Thief ants

Every Ant Tells a Story - And Their Stories Are Here
Jump to navigation Jump to search

Ants in the genus Solenopsis are distinctive and relatively common. The number of larger sized species in the genus (the fire ants) is much smaller than the minute typically subterranean species that make up what are called thief ants. The latter species were recently revised by Pacheco and Mackay (2013). The descriptions and summaries that follow are from their work.

Biology

The thief ants group of the genus Solenopsis is virtually cosmopolitan throughout the New World. The genus ranges from southern Canada to Argentina. The majority of the species can be found in tropical rain forests, especially in areas of thick leaf litter. Most colonies of the smaller species are found in the soil without an entrance hole, unless nuptial flights are occurring. Occasionally nests are discovered under stones, but are often found while one is excavating the nest of another ant species (Mackay and Mackay 2002). They are considered thief ants because they pilfer the nests of other ants, where they steal brood or food. Some species are considered pests, such as Solenopsis molesta, perhaps the most abundant of the "smaller species." It can be found in parks and residential areas and occasionally is a house pest. Many species can be collected with subterranean baited traps set at least 10 cm down in the soil column. The ecology of most species is virtually unknown.

Diagnosis

Worker Total length about 1-5 mm (small to medium sized); monomorphic, dimorphic to polymorphic; allometry appears monophasic, marked polymorphism occurs where size range is large, where head increases allometrically, with changes in size and form of mandibles and with variation in the number of ommatidia; eyes ranging from 1 to over 60 ommatidia; antennae 10 segmented with 2-segmented club, ring segments variable in length, segments generally longer than broad in larger species and broader than long in smaller species (inconsistent); palpal formula usually 1,2; clypeus with median area sharply elevated above lateral areas and bounded by pair of slightly to strongly diverging clypeal carinae, usually well defined but weakly present in some species; carinae usually terminating in pair of weak to well-developed lateral teeth, often flanked by pair of extralateral teeth; a weak to well-developed median clypeal tooth present between lateral teeth; median area of clypeus with medial seta (always present and on medial tooth when present); promesonotal suture on pleurae entire only to height of spiracle in smaller species and minor workers of larger species, but may be complete in major workers of larger species; metanotal groove deeply impressed on dorsum; propodeum generally rounded, less commonly sharply angulate; declivity flat to slightly concave; spiracle generally round, ovoid or D-shaped in major workers of few large species, directed posteriorly; metapleural glands well developed; petiole always distinctly pedunculate, node high and rounded in small species and smaller workers of larger species; petiole and postpetiole nearly equal in size when viewed in profile in most cases; ventral surface of petiole below node distinctly to greatly swollen viewed in profile; subpeduncular process variable, with flange or tooth in many species; postpetiole not usually broadly attached to gaster; subpostpetiolar processes negligible to moderately well developed, with tooth present on few species; mostly pale yellow to reddish brown ants, few species dark brown to black, occasionally bicolored; exoskeleton not markedly sculptured, most species predominately smooth and shiny, with few species striated or with punctate or roughened sculpturing on head, propodeum, petiole or postpetiole; usually bearing sparse, long setae, often with appressed hair on scape and tibiae.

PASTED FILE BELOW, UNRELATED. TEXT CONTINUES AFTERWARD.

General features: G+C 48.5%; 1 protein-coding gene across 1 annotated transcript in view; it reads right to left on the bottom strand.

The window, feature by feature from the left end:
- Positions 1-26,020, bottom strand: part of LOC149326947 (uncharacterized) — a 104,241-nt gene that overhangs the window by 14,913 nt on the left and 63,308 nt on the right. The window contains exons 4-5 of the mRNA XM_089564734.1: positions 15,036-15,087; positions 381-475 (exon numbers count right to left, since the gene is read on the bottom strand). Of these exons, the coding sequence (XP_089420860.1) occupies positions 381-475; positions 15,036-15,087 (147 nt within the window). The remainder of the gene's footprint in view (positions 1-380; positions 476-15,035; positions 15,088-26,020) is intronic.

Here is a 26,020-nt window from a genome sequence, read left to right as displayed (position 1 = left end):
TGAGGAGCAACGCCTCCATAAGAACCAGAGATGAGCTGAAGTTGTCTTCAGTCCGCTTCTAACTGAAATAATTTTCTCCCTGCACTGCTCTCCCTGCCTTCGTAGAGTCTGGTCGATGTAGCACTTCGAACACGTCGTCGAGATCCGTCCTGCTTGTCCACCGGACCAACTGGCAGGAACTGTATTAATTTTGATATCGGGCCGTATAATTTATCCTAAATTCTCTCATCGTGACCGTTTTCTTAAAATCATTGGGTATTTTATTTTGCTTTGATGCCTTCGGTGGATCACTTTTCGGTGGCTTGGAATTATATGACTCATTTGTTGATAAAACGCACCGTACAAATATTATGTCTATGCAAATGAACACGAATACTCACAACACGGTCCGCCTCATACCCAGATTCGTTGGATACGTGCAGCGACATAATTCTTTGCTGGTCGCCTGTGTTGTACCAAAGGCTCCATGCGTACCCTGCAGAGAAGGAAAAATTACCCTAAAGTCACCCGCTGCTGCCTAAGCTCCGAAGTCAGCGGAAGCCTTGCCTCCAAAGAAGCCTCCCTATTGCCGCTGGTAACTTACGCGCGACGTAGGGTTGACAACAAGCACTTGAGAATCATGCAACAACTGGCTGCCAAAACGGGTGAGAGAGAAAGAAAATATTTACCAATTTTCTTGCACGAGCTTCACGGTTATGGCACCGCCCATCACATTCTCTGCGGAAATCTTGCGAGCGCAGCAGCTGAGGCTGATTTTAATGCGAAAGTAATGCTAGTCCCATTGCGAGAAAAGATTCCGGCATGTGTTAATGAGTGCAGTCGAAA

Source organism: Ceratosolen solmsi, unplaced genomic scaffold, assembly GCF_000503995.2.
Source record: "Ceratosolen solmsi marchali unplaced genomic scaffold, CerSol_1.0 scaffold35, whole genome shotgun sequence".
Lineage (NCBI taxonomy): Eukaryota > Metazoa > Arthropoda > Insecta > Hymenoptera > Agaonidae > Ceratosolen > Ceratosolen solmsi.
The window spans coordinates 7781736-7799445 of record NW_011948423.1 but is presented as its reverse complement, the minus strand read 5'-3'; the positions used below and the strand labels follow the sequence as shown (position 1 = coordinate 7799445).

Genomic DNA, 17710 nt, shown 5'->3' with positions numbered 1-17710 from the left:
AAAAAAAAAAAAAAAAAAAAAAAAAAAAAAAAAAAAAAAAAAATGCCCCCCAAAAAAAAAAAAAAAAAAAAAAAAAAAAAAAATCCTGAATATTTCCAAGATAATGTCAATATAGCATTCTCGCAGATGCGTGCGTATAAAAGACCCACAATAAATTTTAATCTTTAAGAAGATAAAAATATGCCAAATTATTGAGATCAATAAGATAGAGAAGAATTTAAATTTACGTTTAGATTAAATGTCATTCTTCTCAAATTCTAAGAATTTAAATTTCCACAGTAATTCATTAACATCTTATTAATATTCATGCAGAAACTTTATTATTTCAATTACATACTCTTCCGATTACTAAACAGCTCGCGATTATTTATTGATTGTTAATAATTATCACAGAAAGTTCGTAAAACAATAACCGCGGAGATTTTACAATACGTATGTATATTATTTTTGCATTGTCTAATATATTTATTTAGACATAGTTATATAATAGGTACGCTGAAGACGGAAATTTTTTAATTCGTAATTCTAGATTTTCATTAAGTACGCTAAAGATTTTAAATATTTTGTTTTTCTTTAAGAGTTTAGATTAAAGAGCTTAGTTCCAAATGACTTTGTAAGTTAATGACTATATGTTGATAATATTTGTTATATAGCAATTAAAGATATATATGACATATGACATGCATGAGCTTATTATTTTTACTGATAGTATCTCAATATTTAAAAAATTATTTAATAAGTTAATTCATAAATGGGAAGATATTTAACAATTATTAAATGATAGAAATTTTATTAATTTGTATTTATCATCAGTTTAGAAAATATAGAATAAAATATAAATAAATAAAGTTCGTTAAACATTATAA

Queen Larger to much larger than worker, but with same general features; antennae 10 to 11 segmented, sometimes with both counts on same individual, with distinct 2-segmented club; palpi as in worker; clypeal carinae diverging anteriorly; propodeum generally rounded, occasionally angulate with ridges; petiole heavier, node broader, less markedly pedunculate than in worker, subpeduncular process negligible or small, with tooth or thin flange in some species; postpetiole more broadly attached to gaster; most surfaces smooth and shining, propodeum often striated with petiole and postpetiole occasionally sculptured.

Male Larger to much larger than worker (but nearly always smaller than gyne); antennae 12-13 segmented; scape short, barrel-shaped, about twice diameter of remaining funicular segments; clypeus rounded and swollen. Occasionally straight or slightly convex; clypeal setae not in clear patterns; mandibles weakly developed, with only 1 or 2 teeth, capable of being closed; palpi as in worker; petiole and postpetiole as in gyne, postpetiole more broadly attached to gaster; genitalia strongly retracted.

New World Species Complexes

Species complexes are used here for convenience. These complexes are morphologically based and constructed for convenience in identification of species. They do not necessarily reflect or imply monophyly within any particular group(s) of species.

There are keys, in English and in Spanish, to the species complexes and for the species within each complex.

Key to the species complexes of the genus Solenopsis in the New World

Clave a los complejos de las especies del genero Solenopsis en el Nuevo Mundo

References

  • Pacheco, J.A. & Mackay, W.P. 2013. The systematics and biology of the New World thief ants of the genus Solenopsis (Hymenoptera: Formicidae). Edwin Mellen Press, Lewiston, New York. 501 pp. PDF